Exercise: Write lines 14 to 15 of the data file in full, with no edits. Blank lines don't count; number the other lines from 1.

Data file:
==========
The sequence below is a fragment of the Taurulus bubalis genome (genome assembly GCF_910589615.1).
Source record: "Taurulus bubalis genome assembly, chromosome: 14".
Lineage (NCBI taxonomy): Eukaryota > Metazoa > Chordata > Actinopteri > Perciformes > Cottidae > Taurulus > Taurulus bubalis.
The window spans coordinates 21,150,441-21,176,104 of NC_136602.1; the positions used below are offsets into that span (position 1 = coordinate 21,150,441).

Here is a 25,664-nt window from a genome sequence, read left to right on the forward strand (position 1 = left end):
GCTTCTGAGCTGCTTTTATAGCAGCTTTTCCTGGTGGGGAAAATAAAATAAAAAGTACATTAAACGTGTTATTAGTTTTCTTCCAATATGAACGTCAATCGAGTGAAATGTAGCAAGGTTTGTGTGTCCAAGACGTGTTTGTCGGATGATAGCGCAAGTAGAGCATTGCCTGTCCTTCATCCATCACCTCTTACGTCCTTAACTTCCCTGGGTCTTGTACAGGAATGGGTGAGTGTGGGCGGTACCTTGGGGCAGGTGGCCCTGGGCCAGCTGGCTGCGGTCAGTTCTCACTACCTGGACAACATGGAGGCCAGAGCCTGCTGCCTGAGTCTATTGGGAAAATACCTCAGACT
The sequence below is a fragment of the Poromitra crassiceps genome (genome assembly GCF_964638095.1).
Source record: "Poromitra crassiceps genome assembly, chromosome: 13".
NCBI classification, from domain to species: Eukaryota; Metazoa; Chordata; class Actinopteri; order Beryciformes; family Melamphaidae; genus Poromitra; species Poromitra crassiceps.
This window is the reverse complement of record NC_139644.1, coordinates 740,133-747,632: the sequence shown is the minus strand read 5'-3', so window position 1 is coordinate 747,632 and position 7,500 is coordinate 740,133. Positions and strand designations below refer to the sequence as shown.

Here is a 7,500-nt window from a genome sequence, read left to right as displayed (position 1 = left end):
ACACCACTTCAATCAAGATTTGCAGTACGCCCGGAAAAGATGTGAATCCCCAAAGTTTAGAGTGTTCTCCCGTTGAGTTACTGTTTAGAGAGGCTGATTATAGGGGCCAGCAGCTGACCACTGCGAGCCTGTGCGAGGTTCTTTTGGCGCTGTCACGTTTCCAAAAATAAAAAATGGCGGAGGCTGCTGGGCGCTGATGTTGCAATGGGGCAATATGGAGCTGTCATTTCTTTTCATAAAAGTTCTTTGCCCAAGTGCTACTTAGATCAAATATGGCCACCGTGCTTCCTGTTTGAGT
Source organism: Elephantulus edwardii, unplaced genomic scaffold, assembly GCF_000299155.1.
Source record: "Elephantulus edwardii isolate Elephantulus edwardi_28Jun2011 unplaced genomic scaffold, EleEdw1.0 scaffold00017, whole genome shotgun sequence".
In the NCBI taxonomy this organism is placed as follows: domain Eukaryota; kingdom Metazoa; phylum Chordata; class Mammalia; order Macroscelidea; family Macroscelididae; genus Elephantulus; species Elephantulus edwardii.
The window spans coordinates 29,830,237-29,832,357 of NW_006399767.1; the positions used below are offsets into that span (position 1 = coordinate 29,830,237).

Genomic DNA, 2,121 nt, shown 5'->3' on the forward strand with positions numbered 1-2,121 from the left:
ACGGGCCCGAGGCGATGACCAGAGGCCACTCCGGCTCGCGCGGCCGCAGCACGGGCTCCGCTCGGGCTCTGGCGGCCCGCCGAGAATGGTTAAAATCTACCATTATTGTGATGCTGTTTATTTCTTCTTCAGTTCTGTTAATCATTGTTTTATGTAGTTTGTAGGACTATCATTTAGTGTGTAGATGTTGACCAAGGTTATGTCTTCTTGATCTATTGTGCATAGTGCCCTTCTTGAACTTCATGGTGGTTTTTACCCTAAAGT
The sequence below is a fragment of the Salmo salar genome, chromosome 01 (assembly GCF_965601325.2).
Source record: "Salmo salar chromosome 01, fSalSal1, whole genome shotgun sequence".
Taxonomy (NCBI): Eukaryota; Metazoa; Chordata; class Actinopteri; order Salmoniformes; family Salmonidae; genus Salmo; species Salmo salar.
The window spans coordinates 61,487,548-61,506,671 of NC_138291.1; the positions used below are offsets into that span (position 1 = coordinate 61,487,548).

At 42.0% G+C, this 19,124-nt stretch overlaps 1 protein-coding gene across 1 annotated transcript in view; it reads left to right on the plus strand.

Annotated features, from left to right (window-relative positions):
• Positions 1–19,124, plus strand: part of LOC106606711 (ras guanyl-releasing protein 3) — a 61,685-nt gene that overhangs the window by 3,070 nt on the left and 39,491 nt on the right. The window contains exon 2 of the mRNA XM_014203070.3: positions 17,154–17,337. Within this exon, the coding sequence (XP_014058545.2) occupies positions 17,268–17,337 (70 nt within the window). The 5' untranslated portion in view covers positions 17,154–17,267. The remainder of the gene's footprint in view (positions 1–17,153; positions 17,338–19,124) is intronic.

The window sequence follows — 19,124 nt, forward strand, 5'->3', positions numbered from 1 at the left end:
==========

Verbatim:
Source record: "Elephantulus edwardii isolate Elephantulus edwardi_28Jun2011 unplaced genomic scaffold, EleEdw1.0 scaffold00017, whole genome shotgun sequence".
In the NCBI taxonomy this organism is placed as follows: domain Eukaryota; kingdom Metazoa; phylum Chordata; class Mammalia; order Macroscelidea; family Macroscelididae; genus Elephantulus; species Elephantulus edwardii.